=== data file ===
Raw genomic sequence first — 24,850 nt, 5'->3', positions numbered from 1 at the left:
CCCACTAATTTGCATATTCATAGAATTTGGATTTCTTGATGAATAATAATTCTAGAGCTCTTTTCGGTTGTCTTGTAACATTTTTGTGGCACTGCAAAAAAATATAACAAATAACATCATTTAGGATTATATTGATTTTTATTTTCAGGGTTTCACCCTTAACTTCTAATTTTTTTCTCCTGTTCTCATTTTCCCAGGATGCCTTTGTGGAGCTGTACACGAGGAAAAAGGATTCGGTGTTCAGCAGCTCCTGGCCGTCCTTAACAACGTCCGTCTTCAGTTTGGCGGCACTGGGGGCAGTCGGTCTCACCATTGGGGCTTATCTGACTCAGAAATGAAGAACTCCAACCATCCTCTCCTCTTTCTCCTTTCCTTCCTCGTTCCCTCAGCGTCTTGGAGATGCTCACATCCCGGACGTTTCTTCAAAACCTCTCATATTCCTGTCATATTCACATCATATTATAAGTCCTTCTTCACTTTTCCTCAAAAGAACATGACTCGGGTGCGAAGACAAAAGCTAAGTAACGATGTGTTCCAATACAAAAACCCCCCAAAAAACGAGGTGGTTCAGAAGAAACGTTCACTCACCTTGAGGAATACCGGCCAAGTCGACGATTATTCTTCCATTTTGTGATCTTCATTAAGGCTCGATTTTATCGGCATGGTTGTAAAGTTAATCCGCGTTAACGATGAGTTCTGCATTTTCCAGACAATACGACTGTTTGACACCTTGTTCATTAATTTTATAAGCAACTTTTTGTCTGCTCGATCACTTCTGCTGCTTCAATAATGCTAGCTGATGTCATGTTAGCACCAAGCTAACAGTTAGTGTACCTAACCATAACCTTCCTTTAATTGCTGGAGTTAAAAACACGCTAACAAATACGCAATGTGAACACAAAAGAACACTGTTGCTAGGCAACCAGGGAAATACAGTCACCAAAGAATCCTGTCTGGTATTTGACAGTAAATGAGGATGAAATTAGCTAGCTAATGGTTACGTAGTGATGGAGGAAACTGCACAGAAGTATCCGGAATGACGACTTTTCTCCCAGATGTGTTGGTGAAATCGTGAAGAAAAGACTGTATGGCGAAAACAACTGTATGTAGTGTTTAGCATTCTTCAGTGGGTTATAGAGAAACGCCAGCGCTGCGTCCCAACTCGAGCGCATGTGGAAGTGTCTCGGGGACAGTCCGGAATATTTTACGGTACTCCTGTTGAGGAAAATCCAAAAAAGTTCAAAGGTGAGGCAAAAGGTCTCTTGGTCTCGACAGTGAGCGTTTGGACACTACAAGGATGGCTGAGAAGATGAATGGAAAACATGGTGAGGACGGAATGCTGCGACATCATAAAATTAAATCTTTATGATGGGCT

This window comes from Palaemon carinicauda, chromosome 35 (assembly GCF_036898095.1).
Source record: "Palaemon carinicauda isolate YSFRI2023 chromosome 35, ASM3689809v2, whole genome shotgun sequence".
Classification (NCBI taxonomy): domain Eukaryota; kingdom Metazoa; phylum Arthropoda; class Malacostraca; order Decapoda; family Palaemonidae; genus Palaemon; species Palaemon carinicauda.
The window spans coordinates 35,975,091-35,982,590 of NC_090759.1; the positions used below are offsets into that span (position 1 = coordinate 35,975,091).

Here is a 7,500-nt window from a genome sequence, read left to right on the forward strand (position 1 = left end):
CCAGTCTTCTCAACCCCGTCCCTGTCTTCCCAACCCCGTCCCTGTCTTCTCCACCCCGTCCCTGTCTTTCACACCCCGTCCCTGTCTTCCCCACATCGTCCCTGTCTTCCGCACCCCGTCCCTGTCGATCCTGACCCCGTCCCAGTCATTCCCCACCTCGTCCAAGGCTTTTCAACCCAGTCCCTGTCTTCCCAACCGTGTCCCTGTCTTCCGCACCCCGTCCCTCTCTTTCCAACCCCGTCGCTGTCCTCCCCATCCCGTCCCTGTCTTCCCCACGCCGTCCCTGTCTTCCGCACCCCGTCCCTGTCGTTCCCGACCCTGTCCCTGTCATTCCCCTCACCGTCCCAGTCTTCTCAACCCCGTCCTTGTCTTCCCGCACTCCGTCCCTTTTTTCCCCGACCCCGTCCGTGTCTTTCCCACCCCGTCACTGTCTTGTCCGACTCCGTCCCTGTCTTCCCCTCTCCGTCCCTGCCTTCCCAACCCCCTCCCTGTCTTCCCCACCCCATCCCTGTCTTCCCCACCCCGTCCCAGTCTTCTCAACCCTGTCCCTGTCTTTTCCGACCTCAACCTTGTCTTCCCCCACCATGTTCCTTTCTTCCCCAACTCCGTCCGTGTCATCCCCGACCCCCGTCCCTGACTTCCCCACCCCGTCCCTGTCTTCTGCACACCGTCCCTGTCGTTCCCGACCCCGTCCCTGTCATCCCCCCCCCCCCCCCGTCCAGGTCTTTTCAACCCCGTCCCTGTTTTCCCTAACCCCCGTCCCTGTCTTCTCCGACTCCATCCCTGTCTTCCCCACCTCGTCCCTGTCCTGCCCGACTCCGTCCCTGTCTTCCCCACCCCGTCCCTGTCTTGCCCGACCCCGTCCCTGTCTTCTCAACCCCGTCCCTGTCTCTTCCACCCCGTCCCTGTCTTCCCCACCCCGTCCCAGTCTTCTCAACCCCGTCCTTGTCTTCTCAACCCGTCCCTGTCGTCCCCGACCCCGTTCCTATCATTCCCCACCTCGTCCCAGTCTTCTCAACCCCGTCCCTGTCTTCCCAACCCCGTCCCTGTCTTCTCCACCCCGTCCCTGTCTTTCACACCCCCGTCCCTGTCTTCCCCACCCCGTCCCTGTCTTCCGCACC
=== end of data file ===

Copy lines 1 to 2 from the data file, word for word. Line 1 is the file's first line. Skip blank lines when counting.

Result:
Raw genomic sequence first — 24,850 nt, 5'->3', positions numbered from 1 at the left:
CCCACTAATTTGCATATTCATAGAATTTGGATTTCTTGATGAATAATAATTCTAGAGCTCTTTTCGGTTGTCTTGTAACATTTTTGTGGCACTGCAAAAAAATATAACAAATAACATCATTTAGGATTATATTGATTTTTATTTTCAGGGTTTCACCCTTAACTTCTAATTTTTTTCTCCTGTTCTCATTTTCCCAGGATGCCTTTGTGGAGCTGTACACGAGGAAAAAGGATTCGGTGTTCAGCAGCTCCTGGCCGTCCTTAACAACGTCCGTCTTCAGTTTGGCGGCACTGGGGGCAGTCGGTCTCACCATTGGGGCTTATCTGACTCAGAAATGAAGAACTCCAACCATCCTCTCCTCTTTCTCCTTTCCTTCCTCGTTCCCTCAGCGTCTTGGAGATGCTCACATCCCGGACGTTTCTTCAAAACCTCTCATATTCCTGTCATATTCACATCATATTATAAGTCCTTCTTCACTTTTCCTCAAAAGAACATGACTCGGGTGCGAAGACAAAAGCTAAGTAACGATGTGTTCCAATACAAAAACCCCCCAAAAAACGAGGTGGTTCAGAAGAAACGTTCACTCACCTTGAGGAATACCGGCCAAGTCGACGATTATTCTTCCATTTTGTGATCTTCATTAAGGCTCGATTTTATCGGCATGGTTGTAAAGTTAATCCGCGTTAACGATGAGTTCTGCATTTTCCAGACAATACGACTGTTTGACACCTTGTTCATTAATTTTATAAGCAACTTTTTGTCTGCTCGATCACTTCTGCTGCTTCAATAATGCTAGCTGATGTCATGTTAGCACCAAGCTAACAGTTAGTGTACCTAACCATAACCTTCCTTTAATTGCTGGAGTTAAAAACACGCTAACAAATACGCAATGTGAACACAAAAGAACACTGTTGCTAGGCAACCAGGGAAATACAGTCACCAAAGAATCCTGTCTGGTATTTGACAGTAAATGAGGATGAAATTAGCTAGCTAATGGTTACGTAGTGATGGAGGAAACTGCACAGAAGTATCCGGAATGACGACTTTTCTCCCAGATGTGTTGGTGAAATCGTGAAGAAAAGACTGTATGGCGAAAACAACTGTATGTAGTGTTTAGCATTCTTCAGTGGGTTATAGAGAAACGCCAGCGCTGCGTCCCAACTCGAGCGCATGTGGAAGTGTCTCGGGGACAGTCCGGAATATTTTACGGTACTCCTGTTGAGGAAAATCCAAAAAAGTTCAAAGGTGAGGCAAAAGGTCTCTTGGTCTCGACAGTGAGCGTTTGGACACTACAAGGATGGCTGAGAAGATGAATGGAAAACATGGTGAGGACGGAATGCTGCGACATCATAAAATTAAATCTTTATGATGGGCT